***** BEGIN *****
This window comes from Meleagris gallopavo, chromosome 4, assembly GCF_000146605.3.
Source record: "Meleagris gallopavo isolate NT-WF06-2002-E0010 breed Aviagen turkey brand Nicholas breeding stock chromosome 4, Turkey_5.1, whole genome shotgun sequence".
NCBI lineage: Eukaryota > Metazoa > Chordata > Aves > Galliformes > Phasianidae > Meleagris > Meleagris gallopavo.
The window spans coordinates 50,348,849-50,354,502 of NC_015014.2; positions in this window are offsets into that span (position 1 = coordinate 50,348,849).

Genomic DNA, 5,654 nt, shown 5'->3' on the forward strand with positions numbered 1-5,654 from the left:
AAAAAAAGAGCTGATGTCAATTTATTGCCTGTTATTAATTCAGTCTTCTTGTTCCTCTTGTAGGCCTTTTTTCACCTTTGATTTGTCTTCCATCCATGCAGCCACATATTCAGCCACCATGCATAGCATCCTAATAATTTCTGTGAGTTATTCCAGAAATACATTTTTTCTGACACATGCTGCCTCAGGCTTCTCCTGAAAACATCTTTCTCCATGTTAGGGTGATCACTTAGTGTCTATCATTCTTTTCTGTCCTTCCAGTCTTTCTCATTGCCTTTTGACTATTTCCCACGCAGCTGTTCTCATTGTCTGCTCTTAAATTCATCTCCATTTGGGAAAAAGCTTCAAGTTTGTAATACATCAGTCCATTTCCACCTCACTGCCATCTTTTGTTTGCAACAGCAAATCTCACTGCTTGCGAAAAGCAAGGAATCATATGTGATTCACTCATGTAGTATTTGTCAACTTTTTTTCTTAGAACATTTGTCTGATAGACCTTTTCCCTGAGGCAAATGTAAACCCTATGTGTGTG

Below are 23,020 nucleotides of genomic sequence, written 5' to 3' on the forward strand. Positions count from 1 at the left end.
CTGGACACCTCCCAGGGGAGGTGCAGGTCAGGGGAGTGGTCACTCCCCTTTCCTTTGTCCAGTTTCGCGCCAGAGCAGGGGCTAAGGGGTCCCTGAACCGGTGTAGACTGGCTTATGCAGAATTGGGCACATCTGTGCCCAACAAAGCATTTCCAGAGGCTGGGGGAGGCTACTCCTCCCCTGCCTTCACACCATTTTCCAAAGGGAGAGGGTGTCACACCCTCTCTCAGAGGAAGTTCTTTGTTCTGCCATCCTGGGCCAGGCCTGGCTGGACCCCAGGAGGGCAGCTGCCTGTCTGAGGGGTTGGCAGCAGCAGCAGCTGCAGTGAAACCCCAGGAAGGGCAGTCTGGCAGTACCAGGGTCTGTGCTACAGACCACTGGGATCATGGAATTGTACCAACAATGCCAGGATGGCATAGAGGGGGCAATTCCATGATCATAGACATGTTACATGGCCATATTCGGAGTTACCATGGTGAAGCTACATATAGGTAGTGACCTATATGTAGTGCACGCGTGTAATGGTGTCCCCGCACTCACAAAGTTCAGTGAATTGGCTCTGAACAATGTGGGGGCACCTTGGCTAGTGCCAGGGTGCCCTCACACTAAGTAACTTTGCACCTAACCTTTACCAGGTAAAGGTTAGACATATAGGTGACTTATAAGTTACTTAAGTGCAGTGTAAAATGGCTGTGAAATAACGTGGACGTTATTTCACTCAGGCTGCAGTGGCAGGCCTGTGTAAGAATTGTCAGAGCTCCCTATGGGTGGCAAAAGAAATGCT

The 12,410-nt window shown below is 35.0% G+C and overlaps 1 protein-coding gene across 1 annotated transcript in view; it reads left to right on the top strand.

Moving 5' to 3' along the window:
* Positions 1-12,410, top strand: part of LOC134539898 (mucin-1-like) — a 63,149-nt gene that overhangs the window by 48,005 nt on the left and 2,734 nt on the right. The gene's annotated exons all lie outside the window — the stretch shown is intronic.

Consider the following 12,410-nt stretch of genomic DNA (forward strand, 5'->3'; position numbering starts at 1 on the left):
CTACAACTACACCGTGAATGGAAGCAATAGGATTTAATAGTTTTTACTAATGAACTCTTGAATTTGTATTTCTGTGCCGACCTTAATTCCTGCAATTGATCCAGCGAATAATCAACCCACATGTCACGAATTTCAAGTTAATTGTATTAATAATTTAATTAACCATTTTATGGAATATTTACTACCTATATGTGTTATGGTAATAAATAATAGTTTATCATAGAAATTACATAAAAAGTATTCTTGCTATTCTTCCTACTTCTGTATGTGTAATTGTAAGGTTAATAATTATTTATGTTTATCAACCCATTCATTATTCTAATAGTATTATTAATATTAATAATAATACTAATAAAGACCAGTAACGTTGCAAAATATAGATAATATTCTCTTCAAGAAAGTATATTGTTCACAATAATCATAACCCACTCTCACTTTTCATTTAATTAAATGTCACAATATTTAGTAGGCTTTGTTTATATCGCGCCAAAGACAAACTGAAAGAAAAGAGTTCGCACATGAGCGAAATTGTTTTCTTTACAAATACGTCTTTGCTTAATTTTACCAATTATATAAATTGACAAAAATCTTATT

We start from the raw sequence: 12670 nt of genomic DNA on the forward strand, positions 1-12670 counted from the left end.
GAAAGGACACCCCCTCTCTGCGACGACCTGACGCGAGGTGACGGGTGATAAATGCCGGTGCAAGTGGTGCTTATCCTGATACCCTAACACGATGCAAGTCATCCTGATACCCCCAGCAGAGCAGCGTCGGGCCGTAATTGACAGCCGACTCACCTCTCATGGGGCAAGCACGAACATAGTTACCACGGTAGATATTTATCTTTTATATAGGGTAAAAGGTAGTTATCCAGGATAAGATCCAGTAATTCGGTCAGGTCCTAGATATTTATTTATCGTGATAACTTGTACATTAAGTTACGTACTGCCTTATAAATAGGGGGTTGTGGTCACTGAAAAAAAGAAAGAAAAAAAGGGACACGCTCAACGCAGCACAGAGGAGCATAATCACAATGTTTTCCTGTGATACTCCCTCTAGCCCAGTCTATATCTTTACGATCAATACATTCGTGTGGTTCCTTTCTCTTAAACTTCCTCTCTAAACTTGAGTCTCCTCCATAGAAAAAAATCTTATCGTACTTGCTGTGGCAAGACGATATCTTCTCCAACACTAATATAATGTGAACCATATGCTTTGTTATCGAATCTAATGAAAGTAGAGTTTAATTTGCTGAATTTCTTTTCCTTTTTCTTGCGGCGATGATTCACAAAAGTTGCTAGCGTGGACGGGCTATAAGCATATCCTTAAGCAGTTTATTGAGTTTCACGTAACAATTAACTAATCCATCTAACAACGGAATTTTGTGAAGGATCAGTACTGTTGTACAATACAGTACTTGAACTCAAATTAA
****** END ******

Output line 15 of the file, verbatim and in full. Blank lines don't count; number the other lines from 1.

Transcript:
GAAAGGACACCCCCTCTCTGCGACGACCTGACGCGAGGTGACGGGTGATAAATGCCGGTGCAAGTGGTGCTTATCCTGATACCCTAACACGATGCAAGTCATCCTGATACCCCCAGCAGAGCAGCGTCGGGCCGTAATTGACAGCCGACTCACCTCTCATGGGGCAAGCACGAACATAGTTACCACGGTAGATATTTATCTTTTATATAGGGTAAAAGGTAGTTATCCAGGATAAGATCCAGTAATTCGGTCAGGTCCTAGATATTTATTTATCGTGATAACTTGTACATTAAGTTACGTACTGCCTTATAAATAGGGGGTTGTGGTCACTGAAAAAAAGAAAGAAAAAAAGGGACACGCTCAACGCAGCACAGAGGAGCATAATCACAATGTTTTCCTGTGATACTCCCTCTAGCCCAGTCTATATCTTTACGATCAATACATTCGTGTGGTTCCTTTCTCTTAAACTTCCTCTCTAAACTTGAGTCTCCTCCATAGAAAAAAATCTTATCGTACTTGCTGTGGCAAGACGATATCTTCTCCAACACTAATATAATGTGAACCATATGCTTTGTTATCGAATCTAATGAAAGTAGAGTTTAATTTGCTGAATTTCTTTTCCTTTTTCTTGCGGCGATGATTCACAAAAGTTGCTAGCGTGGACGGGCTATAAGCATATCCTTAAGCAGTTTATTGAGTTTCACGTAACAATTAACTAATCCATCTAACAACGGAATTTTGTGAAGGATCAGTACTGTTGTACAATACAGTACTTGAACTCAAATTAA